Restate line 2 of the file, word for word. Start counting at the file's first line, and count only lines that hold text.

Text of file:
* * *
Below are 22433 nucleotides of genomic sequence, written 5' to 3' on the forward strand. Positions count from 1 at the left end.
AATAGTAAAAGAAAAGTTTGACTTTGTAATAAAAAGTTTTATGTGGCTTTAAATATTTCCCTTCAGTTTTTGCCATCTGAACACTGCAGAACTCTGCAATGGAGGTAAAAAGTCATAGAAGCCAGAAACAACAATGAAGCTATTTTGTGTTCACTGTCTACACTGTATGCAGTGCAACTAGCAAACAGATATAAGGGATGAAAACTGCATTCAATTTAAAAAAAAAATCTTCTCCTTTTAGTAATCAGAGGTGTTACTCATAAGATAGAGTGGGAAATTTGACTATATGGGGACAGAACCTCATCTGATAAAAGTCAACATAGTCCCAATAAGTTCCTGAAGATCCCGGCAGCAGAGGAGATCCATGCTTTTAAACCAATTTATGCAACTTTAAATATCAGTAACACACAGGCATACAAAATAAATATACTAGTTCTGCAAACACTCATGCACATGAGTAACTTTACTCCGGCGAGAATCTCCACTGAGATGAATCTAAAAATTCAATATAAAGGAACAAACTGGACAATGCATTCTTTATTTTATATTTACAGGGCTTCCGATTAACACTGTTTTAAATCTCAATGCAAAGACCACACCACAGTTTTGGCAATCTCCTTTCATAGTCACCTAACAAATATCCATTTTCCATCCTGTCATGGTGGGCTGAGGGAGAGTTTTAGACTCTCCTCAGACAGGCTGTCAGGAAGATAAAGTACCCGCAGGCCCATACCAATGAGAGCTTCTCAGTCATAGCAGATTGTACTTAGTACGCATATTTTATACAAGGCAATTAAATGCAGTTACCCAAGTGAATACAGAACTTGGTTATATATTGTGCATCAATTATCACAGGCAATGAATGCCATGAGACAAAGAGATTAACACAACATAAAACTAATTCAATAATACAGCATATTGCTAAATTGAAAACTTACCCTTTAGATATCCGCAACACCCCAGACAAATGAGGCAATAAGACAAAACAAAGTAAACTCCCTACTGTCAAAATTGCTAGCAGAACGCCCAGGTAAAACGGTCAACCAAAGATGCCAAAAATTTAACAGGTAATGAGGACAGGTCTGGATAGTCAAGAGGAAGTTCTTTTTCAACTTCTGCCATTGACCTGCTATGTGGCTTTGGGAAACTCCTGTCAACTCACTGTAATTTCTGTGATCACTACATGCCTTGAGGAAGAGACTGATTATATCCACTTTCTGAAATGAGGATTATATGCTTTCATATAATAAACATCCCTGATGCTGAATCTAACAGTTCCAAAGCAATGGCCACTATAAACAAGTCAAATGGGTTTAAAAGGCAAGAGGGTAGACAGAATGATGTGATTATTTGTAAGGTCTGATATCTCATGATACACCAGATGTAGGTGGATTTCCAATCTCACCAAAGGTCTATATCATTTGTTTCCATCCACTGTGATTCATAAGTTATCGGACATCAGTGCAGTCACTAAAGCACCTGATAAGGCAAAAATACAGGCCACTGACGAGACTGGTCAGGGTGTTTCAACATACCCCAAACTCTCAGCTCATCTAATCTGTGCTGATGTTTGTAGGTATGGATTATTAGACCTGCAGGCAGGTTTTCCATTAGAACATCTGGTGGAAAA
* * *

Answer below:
AATAGTAAAAGAAAAGTTTGACTTTGTAATAAAAAGTTTTATGTGGCTTTAAATATTTCCCTTCAGTTTTTGCCATCTGAACACTGCAGAACTCTGCAATGGAGGTAAAAAGTCATAGAAGCCAGAAACAACAATGAAGCTATTTTGTGTTCACTGTCTACACTGTATGCAGTGCAACTAGCAAACAGATATAAGGGATGAAAACTGCATTCAATTTAAAAAAAAAATCTTCTCCTTTTAGTAATCAGAGGTGTTACTCATAAGATAGAGTGGGAAATTTGACTATATGGGGACAGAACCTCATCTGATAAAAGTCAACATAGTCCCAATAAGTTCCTGAAGATCCCGGCAGCAGAGGAGATCCATGCTTTTAAACCAATTTATGCAACTTTAAATATCAGTAACACACAGGCATACAAAATAAATATACTAGTTCTGCAAACACTCATGCACATGAGTAACTTTACTCCGGCGAGAATCTCCACTGAGATGAATCTAAAAATTCAATATAAAGGAACAAACTGGACAATGCATTCTTTATTTTATATTTACAGGGCTTCCGATTAACACTGTTTTAAATCTCAATGCAAAGACCACACCACAGTTTTGGCAATCTCCTTTCATAGTCACCTAACAAATATCCATTTTCCATCCTGTCATGGTGGGCTGAGGGAGAGTTTTAGACTCTCCTCAGACAGGCTGTCAGGAAGATAAAGTACCCGCAGGCCCATACCAATGAGAGCTTCTCAGTCATAGCAGATTGTACTTAGTACGCATATTTTATACAAGGCAATTAAATGCAGTTACCCAAGTGAATACAGAACTTGGTTATATATTGTGCATCAATTATCACAGGCAATGAATGCCATGAGACAAAGAGATTAACACAACATAAAACTAATTCAATAATACAGCATATTGCTAAATTGAAAACTTACCCTTTAGATATCCGCAACACCCCAGACAAATGAGGCAATAAGACAAAACAAAGTAAACTCCCTACTGTCAAAATTGCTAGCAGAACGCCCAGGTAAAACGGTCAACCAAAGATGCCAAAAATTTAACAGGTAATGAGGACAGGTCTGGATAGTCAAGAGGAAGTTCTTTTTCAACTTCTGCCATTGACCTGCTATGTGGCTTTGGGAAACTCCTGTCAACTCACTGTAATTTCTGTGATCACTACATGCCTTGAGGAAGAGACTGATTATATCCACTTTCTGAAATGAGGATTATATGCTTTCATATAATAAACATCCCTGATGCTGAATCTAACAGTTCCAAAGCAATGGCCACTATAAACAAGTCAAATGGGTTTAAAAGGCAAGAGGGTAGACAGAATGATGTGATTATTTGTAAGGTCTGATATCTCATGATACACCAGATGTAGGTGGATTTCCAATCTCACCAAAGGTCTATATCATTTGTTTCCATCCACTGTGATTCATAAGTTATCGGACATCAGTGCAGTCACTAAAGCACCTGATAAGGCAAAAATACAGGCCACTGACGAGACTGGTCAGGGTGTTTCAACATACCCCAAACTCTCAGCTCATCTAATCTGTGCTGATGTTTGTAGGTATGGATTATTAGACCTGCAGGCAGGTTTTCCATTAGAACATCTGGTGGAAAA